My sister Ruth Binney’ new book Amazing and Extraordinary Facts – The English Countryside is newly published and gets a great review in the Dorset Echo. Here’s what the paper says:
“There is a certain fly that lays its eggs in cowpats. Nothing unusual about that, you might think – see a field of cows and you will find a plague of flies – but this particular insect manages to lay its eggs in the dung while it is actually en route from the cow to the ground.
It is split-second timing that’s hard to beat and just one of the many wonders of Britain’s natural world. A collection of fascinating facts about our landscape and the creatures and plants that inhabit it have been compiled in Amazing and Extraordinary Facts: The English Countryside, which is the ninth book published by best-selling Dorset author Ruth Binney.
From ‘snake stones’ and chalk figures to the ecology of cowpats and the malign reputation of the hedgehog and much more besides, the book is a delightful tome to dip in to at bedtime and an informative companion on country walks. “It has been such fun to put together and I am really thrilled with the book,” said Ruth, who lives in the shadow of the village church in West Stafford, near Dorchester.
“The only trouble was that every time I thought of an example of something, it was in Dorset but I wanted to be more even-handed so I deliberately looked further afield. “I started writing down the facts that I knew were amazing and extraordinary, but my main aim was to turn the book into a detective story so as well as finding things out, people could use it to help them interpret the landscape.”
Ruth grew up with a deep love of and fascination for the countryside, which stemmed from the walks her mother would take her on as a child when the family lived near Tiverton in Devon. She went on to study Natural Sciences at Cambridge and moved to London where she worked as an editor for Readers’ Digest. She is now happily settled in Dorset, a county she loves.
“It is so beautiful and I love it because it is so varied,” she said. “You have the coast and the fields, landscapes and wood – it’s all here.” Amazing and Extraordinary Facts is a treasure trove of informative and quirky titbits.
“I think the book is a really lovely mix of history and archaeology, folk lore and natural history and they are all things that appeal to me,” said Ruth.
Some parts of it are popular on a grand scale while other nuggets of information may be common knowledge to a few people who, like Ruth, have a deep understanding of rural life and landscape. “Learning where names come from is always popular,” she said. “There is a village near Dorchester called Troytown and the word ‘troy’ means a turf maze. I don’t know where it comes from – maybe it is religious and people walked round mazes as an aid to meditation. Today, of course, we have maize mazes, which are great fun.
“A lot of people are also interested in lost villages. We have Tyneham here in Dorset, of course, but there is also a place near Sheffield where a river was dammed to make a reservoir and a village was flooded. In the summer when the water levels drop, you can see the remains of the village. “There are also lots of stories of well-dressing, such as we do in Upwey.”
The effects of people’s presence on the landscape are inescapable. There are the barrows that undulate along the horizon, the standing stones and henges, such as Stonehenge and Avebury, ancient hedges that criss-cross the landscape and the flint tools regularly unearthed while gardening and ploughing. Their origins all make fascinating reading.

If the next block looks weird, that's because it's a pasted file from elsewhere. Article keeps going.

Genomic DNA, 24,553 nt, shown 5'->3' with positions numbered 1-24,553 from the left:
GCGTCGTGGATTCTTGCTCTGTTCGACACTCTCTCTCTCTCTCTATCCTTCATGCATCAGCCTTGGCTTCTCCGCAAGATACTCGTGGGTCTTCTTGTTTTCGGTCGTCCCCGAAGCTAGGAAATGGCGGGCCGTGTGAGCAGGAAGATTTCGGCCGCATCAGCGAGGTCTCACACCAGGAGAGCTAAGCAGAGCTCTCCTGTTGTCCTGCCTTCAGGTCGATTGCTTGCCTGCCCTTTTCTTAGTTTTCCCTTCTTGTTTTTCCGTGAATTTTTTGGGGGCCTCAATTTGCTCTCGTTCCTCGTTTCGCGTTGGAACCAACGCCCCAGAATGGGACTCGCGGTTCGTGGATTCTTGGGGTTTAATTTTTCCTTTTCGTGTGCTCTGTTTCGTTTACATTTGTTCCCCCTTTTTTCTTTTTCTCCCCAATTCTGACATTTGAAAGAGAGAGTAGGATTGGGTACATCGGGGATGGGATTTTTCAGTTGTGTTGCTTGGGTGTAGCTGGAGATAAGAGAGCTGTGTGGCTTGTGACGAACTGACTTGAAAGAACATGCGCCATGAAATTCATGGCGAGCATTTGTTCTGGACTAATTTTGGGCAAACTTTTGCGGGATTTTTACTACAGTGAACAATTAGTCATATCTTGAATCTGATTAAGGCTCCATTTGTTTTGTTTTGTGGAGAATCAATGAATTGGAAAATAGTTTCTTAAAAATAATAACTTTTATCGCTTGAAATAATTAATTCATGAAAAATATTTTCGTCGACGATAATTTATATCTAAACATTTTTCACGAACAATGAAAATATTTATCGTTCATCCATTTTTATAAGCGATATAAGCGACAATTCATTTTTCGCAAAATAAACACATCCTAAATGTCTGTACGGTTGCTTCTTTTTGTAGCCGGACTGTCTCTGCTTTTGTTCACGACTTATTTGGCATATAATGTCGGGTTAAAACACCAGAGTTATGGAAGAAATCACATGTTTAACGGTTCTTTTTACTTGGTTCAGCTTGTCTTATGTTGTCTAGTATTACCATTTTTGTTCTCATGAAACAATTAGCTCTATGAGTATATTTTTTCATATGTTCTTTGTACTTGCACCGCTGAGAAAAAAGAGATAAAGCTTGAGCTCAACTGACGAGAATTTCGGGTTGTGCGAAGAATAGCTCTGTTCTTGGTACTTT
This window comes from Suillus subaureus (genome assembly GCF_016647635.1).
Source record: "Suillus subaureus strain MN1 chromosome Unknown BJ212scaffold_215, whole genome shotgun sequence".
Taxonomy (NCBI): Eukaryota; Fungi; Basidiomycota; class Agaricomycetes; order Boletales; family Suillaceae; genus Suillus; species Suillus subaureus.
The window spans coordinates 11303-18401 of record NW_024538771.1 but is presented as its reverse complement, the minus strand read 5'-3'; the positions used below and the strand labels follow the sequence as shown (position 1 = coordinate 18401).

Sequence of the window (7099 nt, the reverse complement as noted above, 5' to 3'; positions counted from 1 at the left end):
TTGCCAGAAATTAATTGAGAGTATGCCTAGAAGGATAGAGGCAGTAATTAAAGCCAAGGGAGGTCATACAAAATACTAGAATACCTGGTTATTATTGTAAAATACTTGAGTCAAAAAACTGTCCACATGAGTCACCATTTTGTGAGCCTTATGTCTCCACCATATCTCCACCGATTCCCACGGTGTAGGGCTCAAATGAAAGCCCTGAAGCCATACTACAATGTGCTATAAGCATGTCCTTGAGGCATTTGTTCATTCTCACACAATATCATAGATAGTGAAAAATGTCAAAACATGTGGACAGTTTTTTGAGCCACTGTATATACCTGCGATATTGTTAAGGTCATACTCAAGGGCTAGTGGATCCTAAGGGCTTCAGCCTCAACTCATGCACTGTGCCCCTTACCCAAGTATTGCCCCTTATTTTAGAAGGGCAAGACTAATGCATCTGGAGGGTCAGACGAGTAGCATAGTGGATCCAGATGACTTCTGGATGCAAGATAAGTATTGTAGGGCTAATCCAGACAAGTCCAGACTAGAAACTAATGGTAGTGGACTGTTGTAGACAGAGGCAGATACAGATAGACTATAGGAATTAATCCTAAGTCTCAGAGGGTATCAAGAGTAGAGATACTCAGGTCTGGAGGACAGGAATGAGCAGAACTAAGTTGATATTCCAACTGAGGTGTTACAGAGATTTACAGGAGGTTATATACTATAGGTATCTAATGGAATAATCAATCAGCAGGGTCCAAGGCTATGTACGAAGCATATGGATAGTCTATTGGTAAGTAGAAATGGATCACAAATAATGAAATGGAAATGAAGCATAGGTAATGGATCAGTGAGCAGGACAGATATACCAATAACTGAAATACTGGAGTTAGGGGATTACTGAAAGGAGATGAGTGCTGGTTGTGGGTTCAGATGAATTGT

We continue to mark the land, not just with new roads and developments, but also through conservation practises such as the building of beetle banks on arable land, which offer a safe haven for insects and attract the creatures that feed upon them. Aspects of the natural world make up a large part of Ruth’s book, which is packed with wildlife lore concerning all sorts of creatures.
“The woolly pig is a popular one,” said Ruth. “It was apparently a fierce pig and may have had its origins in a pig that had a curly coat. “Pigs have always been a large part of human culture. In the old days everybody had a pig and in Celtic times they were worshipped, which is the complete antithesis of the unclean animal of legend. “There are also the big cats, of course. I haven’t seen one but I know people whose word I trust who have seen them.”
Big cats make an appearance in Ruth’s book, where she writes ‘since 2005 there have been more than 500 eyewitness accounts, some backed up with convincing photographs of animals dubbed by Natural England as ‘exotic, non-native and unidentified’, of which 38 were big cats.’ However, she does add a warning coda: ‘Everything is not always as it seems. One animal seen in Norfolk and alleged to be a big cat actually turned out on closer investigation to be a big badger’.
Badgers themselves, ancient, secretive and lumbering, are given space under the heading ‘nature’s gravediggers’. Folklore has it that they bury their own dead and that their ‘funeral parties’ make ‘wailing noises akin to human weeping’. Unfortunately, most of us only get to see badgers that have been killed on our roads, their fatal fascination with Tarmac due to the fact that they instinctively follow ancient tracks that are now criss-crossed with carriageways.
“The book has been really good fun to work on,” said Ruth. “There was so much stuff I had to choose from I could have just gone on and on. “I think that even if you do know a lot about the countryside, the book will add to your enjoyment and you will get more out of your walks. “I hope people will see the book as a way of helping them interpret the countryside and draw their attention to things that they might not otherwise notice. Hopefully it will show them how important it is to preserve it.”
• Amazing and Extraordinary Facts: The English Countryside is published by David and Charles and costs £9.99.